The Bible refers to the benefits of honey. In the Old Testament, the ideal place to live was “the land of milk and honey.” Proverbs 24:13 finds Solomon telling his son, “You should eat honey because it is good.” John the Baptist’s diet consisted of locusts and wild honey (Matthew 3:4). It is important to note we are talking about natural, wild honey, not the processed honey with nutrients removed that you might find in your grocery store.
Skeptics will complain that honey is just sugar. Although it does have high sugar content in its 64 calories per tablespoon, wild honey is packed with vitamins, minerals, amino acids, and antioxidants. The nutrients in the honey depend on where the bees gathered the nectar. The darker the color, the greater the antioxidant punch and benefits of honey. Dark honey has antibacterial, antiviral, anti-inflammatory, and anti-fungal properties.
The Old Farmer’s Almanac for the fall and winter of 2020 has the following facts about the uses of dark, wild honey:
A spoonful of honey will ease a nighttime cough and is an excellent antihistamine.
A spoonful of honey at bedtime will cause a rise in insulin, which triggers a release of serotonin, which is converted to melatonin, a chemical that regulates sleep.
A 2001 study published by the European Journal of Medical Research revealed that a honey solution in warm water applied to itchy areas of the scalp will reduce itching and scaling. It can also reduce skin lesions and hair loss.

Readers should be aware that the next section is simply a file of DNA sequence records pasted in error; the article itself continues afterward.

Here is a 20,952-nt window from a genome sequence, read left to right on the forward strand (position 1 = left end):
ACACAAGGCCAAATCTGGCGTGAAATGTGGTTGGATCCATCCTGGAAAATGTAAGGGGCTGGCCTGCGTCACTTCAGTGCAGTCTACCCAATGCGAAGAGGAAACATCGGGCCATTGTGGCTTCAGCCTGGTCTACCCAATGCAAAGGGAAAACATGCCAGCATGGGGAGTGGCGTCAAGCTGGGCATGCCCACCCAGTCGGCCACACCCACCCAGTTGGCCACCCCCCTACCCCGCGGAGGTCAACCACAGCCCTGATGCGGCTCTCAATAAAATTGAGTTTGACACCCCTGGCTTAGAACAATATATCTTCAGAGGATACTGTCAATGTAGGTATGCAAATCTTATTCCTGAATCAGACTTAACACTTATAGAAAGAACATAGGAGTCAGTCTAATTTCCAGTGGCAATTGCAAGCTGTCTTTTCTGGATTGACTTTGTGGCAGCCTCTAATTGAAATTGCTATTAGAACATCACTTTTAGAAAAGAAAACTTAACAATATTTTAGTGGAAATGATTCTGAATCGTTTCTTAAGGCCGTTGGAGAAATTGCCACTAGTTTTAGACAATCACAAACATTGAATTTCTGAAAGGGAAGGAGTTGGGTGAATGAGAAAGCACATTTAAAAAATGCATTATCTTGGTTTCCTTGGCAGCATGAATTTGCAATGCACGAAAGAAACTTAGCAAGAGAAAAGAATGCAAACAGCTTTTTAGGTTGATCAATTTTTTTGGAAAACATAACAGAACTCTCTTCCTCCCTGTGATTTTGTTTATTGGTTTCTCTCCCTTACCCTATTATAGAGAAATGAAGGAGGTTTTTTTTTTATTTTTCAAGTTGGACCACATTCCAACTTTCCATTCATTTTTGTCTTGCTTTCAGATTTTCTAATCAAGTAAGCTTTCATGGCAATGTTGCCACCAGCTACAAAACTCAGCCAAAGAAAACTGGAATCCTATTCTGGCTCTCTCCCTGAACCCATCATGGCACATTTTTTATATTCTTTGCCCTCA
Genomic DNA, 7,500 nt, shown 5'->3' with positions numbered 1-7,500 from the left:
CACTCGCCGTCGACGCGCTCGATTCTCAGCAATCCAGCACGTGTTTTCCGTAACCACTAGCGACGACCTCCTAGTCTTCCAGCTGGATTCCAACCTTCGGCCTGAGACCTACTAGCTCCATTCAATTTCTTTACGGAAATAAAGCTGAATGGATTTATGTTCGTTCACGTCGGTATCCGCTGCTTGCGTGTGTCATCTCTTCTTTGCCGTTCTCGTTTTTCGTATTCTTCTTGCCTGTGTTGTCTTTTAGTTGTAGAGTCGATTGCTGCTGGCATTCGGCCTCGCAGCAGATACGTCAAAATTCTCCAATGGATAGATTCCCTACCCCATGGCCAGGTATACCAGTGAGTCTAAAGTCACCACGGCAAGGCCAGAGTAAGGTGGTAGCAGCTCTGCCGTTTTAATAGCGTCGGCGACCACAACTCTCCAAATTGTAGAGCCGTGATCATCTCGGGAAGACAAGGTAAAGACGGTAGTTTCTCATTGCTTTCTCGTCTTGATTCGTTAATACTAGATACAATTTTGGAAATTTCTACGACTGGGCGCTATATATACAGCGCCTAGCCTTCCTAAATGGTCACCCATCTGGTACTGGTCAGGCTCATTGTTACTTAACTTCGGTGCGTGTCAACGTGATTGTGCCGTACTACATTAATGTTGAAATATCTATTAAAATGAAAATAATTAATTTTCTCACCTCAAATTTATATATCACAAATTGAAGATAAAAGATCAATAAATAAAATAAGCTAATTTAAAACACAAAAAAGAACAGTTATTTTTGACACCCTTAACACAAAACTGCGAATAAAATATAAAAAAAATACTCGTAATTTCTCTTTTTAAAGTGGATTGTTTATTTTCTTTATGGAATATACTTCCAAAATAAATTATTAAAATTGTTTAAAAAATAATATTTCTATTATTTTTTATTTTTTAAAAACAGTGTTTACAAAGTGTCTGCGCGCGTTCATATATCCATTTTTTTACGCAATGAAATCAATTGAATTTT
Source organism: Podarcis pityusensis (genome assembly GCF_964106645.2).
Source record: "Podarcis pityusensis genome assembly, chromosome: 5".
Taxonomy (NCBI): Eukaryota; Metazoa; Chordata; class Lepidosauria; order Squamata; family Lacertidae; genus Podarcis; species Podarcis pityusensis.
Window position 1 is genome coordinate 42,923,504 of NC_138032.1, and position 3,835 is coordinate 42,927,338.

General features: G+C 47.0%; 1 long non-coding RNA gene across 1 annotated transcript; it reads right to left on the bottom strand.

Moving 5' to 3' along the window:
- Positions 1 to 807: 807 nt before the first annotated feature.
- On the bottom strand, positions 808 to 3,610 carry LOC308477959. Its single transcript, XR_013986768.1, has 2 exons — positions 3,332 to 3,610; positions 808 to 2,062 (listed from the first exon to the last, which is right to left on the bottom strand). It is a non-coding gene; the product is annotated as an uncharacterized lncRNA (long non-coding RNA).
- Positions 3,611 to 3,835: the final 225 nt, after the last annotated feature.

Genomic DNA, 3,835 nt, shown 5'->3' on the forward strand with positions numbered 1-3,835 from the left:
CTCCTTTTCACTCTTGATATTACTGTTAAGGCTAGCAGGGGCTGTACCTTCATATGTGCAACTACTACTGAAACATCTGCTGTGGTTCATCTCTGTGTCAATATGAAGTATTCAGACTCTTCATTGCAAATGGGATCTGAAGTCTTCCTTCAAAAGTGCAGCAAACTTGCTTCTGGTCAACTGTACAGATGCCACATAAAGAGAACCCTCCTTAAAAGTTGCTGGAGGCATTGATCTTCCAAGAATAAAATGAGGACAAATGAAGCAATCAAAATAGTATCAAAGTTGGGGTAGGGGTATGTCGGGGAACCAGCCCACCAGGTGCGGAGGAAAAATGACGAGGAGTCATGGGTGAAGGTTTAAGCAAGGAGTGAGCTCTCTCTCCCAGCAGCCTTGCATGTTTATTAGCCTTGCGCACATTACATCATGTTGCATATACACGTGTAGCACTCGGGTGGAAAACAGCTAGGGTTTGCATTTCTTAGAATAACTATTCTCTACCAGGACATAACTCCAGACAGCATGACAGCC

A dressing of honey with hydrogen peroxide applied to burns, scrapes, and wounds speeds up healing.
One word of caution–the American Academy of Pediatrics warns parents of children under the age of 12 months not to use honey on the child. Before their first birthday, their underdeveloped immune system cannot handle impurities that can get into the honey.
The fact that ancient biblical characters ate honey, and even locusts, as a staple in their diet, is not a foolish error. We now know that eating some insects and honey can provide a very nutritious line of food. Only recently has modern science come to understand why the Bible references to the benefits of honey make sense.
A newly released study indicates the dangers of long-term marijuana use. The bottom line is that it alters brain cells.
The study was published in Jneurosci (The Journal of Neuroscience) on October 16. The researchers focused on the ventral tegmental area (VTA) of the brain. Dopamine and serotonin receptors are concentrated there. Those receptors give a person the sensation of pleasure.
The scientists conducted the study on mice in their “teen” and “adolescent” stages of life. The mice received injections of THC (Tetrahydrocannabinol) every day for a week. THC is the principal psychoactive ingredient in marijuana. Marijuana (as well as opioids and alcohol) stimulates the VTA to release dopamine resulting in an experience of pleasure and the desire for more. There is a GABA (gamma-aminobutyric acid) cell in the VTA which acts as an inhibitor. When the brain releases GABA, it serves to restrain the desire for pleasure and keep it under control.
In the week of receiving THC, the GABA neurons lost their ability to control the desire for pleasure. They were in a state of “long-term depression” (LTD). This caused the dopamine to remain longer in the VTA giving a sense of being “spaced out,” and leading to addiction.
The researchers stated that the long-term effect of the THC was to remodel the brain’s synapses resulting in reduced “synaptic plasticity.” The synapses carry electrical or chemical signals from one nerve cell (neuron) to another. This “synaptic modification” is changing the brain at the cellular level.
The Diagnostic and Statistical Manual of Mental Disorders (DSM) is published by the American Psychiatric Association, and it is the standard reference used by mental health professionals at all levels. The current edition is DSM-5. It defines cannabis (marijuana) use disorder as a “problematic pattern of cannabis use leading to clinically significant impairment or distress.”